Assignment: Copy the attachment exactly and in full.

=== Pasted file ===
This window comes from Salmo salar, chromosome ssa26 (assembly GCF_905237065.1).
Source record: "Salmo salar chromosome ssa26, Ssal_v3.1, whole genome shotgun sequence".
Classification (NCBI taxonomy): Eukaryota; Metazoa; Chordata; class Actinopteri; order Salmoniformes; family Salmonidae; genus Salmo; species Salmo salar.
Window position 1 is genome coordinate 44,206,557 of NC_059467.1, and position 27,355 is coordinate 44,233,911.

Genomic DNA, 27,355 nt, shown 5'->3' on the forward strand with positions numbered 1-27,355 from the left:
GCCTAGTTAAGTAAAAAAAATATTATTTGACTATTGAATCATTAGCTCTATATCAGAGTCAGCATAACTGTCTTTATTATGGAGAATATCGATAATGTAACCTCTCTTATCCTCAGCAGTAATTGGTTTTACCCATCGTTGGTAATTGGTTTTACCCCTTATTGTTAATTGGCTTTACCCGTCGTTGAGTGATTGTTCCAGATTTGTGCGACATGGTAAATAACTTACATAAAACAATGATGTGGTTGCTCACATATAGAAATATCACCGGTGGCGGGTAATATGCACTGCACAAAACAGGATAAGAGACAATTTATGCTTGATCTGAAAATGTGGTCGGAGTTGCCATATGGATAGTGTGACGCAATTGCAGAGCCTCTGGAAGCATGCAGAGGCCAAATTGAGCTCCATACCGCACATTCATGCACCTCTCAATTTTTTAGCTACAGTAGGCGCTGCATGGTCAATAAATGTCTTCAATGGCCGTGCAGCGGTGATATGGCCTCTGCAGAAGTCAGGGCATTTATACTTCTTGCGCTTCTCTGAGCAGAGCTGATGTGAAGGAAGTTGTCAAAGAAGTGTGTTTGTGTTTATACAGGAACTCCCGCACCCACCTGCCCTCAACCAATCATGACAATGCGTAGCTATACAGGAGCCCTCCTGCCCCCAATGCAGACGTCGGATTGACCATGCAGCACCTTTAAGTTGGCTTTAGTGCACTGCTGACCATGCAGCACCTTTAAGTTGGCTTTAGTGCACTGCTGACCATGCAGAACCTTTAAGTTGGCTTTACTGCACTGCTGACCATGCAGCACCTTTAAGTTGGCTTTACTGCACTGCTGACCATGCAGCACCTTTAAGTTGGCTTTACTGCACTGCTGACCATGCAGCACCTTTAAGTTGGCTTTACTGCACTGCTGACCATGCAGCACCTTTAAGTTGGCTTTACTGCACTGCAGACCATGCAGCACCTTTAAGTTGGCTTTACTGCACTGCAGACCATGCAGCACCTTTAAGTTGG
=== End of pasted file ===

This window comes from Salmo salar, chromosome ssa26 (assembly GCF_905237065.1).
Source record: "Salmo salar chromosome ssa26, Ssal_v3.1, whole genome shotgun sequence".
Classification (NCBI taxonomy): Eukaryota; Metazoa; Chordata; class Actinopteri; order Salmoniformes; family Salmonidae; genus Salmo; species Salmo salar.
Window position 1 is genome coordinate 44,206,557 of NC_059467.1, and position 27,355 is coordinate 44,233,911.

Genomic DNA, 27,355 nt, shown 5'->3' on the forward strand with positions numbered 1-27,355 from the left:
GCCTAGTTAAGTAAAAAAAATATTATTTGACTATTGAATCATTAGCTCTATATCAGAGTCAGCATAACTGTCTTTATTATGGAGAATATCGATAATGTAACCTCTCTTATCCTCAGCAGTAATTGGTTTTACCCATCGTTGGTAATTGGTTTTACCCCTTATTGTTAATTGGCTTTACCCGTCGTTGAGTGATTGTTCCAGATTTGTGCGACATGGTAAATAACTTACATAAAACAATGATGTGGTTGCTCACATATAGAAATATCACCGGTGGCGGGTAATATGCACTGCACAAAACAGGATAAGAGACAATTTATGCTTGATCTGAAAATGTGGTCGGAGTTGCCATATGGATAGTGTGACGCAATTGCAGAGCCTCTGGAAGCATGCAGAGGCCAAATTGAGCTCCATACCGCACATTCATGCACCTCTCAATTTTTTAGCTACAGTAGGCGCTGCATGGTCAATAAATGTCTTCAATGGCCGTGCAGCGGTGATATGGCCTCTGCAGAAGTCAGGGCATTTATACTTCTTGCGCTTCTCTGAGCAGAGCTGATGTGAAGGAAGTTGTCAAAGAAGTGTGTTTGTGTTTATACAGGAACTCCCGCACCCACCTGCCCTCAACCAATCATGACAATGCGTAGCTATACAGGAGCCCTCCTGCCCCCAATGCAGACGTCGGATTGACCATGCAGCACCTTTAAGTTGGCTTTAGTGCACTGCTGACCATGCAGCACCTTTAAGTTGGCTTTAGTGCACTGCTGACCATGCAGAACCTTTAAGTTGGCTTTACTGCACTGCTGACCATGCAGCACCTTTAAGTTGGCTTTACTGCACTGCTGACCATGCAGCACCTTTAAGTTGGCTTTACTGCACTGCTGACCATGCAGCACCTTTAAGTTGGCTTTACTGCACTGCTGACCATGCAGCACCTTTAAGTTGGCTTTACTGCACTGCAGACCATGCAGCACCTTTAAGTTGGCTTTACTGCACTGCAGACCATGCAGCACCTTTAAGTTGG